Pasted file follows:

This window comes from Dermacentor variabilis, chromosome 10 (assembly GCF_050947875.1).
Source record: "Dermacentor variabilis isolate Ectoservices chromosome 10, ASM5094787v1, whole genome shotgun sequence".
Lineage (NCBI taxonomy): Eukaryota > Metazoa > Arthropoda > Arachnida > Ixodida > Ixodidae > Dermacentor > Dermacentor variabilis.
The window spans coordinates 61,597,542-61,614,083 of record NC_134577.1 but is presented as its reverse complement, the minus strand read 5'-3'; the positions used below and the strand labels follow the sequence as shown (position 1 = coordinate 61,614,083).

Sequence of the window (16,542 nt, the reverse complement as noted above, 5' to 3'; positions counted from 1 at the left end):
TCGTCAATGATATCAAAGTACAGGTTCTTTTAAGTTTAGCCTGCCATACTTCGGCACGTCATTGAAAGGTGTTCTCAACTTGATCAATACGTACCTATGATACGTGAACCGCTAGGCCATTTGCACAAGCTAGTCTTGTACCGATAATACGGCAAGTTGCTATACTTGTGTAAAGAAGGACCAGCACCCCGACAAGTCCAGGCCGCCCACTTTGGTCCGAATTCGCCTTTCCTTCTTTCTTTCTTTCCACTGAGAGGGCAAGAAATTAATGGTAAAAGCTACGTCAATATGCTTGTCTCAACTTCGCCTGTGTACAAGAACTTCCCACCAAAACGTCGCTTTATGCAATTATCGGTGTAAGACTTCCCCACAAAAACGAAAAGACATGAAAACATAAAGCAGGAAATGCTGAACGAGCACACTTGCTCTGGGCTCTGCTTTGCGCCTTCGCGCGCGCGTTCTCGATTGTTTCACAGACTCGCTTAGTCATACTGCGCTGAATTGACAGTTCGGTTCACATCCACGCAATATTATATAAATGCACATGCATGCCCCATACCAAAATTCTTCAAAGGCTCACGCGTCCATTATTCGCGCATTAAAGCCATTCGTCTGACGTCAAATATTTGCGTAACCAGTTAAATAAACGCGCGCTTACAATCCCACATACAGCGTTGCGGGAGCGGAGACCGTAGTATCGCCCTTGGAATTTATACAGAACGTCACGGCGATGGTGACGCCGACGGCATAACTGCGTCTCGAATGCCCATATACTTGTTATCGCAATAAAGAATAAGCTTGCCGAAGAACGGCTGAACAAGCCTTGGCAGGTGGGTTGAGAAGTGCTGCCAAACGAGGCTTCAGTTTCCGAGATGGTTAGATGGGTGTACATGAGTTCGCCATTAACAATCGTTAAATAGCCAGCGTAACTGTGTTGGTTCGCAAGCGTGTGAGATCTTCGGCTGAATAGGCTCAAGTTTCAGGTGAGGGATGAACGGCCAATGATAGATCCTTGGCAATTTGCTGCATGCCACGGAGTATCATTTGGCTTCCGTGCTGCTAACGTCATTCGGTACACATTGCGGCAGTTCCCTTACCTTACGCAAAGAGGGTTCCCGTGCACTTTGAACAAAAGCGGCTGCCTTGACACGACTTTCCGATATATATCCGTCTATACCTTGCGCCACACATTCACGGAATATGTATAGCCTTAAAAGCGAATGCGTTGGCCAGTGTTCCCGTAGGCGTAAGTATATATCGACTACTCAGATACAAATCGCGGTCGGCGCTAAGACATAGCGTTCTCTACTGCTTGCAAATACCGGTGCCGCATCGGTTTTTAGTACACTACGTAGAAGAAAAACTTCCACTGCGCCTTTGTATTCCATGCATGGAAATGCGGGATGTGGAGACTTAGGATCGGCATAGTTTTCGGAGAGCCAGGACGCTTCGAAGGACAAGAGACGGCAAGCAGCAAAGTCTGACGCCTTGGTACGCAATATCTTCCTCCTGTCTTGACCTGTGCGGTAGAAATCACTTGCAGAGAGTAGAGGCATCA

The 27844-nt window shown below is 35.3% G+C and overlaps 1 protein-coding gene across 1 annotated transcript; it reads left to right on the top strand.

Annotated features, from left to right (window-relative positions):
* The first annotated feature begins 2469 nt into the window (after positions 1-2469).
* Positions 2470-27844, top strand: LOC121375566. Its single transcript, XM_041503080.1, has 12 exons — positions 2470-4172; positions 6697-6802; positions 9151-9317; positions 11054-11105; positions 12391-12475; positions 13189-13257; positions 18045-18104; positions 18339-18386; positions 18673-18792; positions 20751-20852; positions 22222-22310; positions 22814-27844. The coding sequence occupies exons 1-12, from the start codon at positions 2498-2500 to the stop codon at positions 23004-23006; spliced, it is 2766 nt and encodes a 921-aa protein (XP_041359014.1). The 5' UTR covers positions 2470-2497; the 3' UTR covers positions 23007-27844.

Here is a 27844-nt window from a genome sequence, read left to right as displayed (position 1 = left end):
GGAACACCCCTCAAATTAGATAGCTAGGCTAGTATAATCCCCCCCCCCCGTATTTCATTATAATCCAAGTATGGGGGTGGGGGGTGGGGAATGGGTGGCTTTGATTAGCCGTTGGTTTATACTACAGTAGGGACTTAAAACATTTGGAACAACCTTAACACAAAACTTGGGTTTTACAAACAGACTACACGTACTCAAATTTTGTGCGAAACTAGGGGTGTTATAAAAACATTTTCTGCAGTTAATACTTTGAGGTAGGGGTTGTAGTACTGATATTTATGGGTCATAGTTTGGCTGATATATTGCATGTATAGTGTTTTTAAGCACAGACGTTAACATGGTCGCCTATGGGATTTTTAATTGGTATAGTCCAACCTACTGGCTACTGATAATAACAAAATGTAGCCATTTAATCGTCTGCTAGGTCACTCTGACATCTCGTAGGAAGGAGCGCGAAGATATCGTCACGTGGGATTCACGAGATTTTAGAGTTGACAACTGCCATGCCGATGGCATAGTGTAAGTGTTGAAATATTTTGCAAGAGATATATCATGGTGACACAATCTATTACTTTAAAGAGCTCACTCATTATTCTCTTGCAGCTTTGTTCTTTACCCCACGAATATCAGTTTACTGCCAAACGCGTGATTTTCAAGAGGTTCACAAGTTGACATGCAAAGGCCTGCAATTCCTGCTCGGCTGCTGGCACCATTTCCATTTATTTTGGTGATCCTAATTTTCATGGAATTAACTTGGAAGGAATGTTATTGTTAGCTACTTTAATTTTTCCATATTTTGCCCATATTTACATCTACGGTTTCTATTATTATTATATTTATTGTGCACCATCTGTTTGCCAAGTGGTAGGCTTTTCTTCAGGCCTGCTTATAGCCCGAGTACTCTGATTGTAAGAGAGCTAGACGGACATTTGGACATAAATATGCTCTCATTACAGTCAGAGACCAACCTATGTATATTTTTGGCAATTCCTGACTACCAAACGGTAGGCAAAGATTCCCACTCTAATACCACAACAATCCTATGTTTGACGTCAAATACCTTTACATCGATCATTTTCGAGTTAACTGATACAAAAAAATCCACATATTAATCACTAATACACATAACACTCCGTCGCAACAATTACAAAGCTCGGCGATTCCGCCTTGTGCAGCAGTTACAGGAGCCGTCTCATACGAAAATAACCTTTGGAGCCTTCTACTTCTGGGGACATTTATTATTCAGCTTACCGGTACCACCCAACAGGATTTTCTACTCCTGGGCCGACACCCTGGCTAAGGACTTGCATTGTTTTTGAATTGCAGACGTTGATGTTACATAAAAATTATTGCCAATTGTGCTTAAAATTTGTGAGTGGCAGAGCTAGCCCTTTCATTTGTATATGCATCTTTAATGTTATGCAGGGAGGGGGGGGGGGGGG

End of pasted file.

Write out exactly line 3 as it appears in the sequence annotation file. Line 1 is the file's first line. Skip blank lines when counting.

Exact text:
Lineage (NCBI taxonomy): Eukaryota > Metazoa > Arthropoda > Arachnida > Ixodida > Ixodidae > Dermacentor > Dermacentor variabilis.